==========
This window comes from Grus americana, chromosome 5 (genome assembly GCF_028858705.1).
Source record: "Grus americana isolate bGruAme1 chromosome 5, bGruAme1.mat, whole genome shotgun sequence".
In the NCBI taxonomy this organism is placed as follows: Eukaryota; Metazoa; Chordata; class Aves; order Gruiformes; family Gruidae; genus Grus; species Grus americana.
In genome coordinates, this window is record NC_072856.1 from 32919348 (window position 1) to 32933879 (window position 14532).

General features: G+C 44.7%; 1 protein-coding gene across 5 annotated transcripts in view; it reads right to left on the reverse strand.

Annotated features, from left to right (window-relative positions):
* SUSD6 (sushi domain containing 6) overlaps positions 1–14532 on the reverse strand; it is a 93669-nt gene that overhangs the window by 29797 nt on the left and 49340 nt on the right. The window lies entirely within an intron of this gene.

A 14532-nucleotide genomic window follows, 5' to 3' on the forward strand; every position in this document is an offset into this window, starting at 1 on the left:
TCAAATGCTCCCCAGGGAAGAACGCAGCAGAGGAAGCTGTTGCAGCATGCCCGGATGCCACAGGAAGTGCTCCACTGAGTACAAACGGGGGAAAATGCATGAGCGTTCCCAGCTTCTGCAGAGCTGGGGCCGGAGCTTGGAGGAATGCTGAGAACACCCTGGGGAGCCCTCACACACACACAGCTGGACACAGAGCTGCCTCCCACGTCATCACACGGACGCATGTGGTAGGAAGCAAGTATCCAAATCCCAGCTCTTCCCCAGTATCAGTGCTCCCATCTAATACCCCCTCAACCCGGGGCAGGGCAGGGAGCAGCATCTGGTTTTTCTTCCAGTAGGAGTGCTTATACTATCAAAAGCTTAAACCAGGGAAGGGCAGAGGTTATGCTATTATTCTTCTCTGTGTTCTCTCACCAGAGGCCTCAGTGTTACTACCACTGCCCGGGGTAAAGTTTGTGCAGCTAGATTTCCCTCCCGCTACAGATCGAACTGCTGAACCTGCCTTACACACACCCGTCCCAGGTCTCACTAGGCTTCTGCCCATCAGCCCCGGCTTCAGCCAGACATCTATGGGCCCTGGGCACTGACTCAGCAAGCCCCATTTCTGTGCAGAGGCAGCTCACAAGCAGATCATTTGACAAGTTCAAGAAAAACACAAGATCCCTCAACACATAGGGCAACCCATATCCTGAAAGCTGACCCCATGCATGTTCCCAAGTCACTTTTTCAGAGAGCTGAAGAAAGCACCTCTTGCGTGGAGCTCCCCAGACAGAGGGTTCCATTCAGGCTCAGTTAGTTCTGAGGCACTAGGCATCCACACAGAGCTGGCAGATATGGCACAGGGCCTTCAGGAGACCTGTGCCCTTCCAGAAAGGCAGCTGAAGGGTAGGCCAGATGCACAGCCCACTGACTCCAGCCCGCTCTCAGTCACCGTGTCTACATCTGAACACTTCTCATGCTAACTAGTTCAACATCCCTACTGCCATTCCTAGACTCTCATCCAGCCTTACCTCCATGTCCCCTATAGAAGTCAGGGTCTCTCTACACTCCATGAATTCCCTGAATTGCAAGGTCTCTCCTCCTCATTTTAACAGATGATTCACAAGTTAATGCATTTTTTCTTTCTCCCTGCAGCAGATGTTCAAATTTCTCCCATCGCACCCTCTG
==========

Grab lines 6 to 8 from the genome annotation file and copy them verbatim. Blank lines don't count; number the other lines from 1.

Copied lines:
Annotated features, from left to right (window-relative positions):
* SUSD6 (sushi domain containing 6) overlaps positions 1–14532 on the reverse strand; it is a 93669-nt gene that overhangs the window by 29797 nt on the left and 49340 nt on the right. The window lies entirely within an intron of this gene.

A 14532-nucleotide genomic window follows, 5' to 3' on the forward strand; every position in this document is an offset into this window, starting at 1 on the left: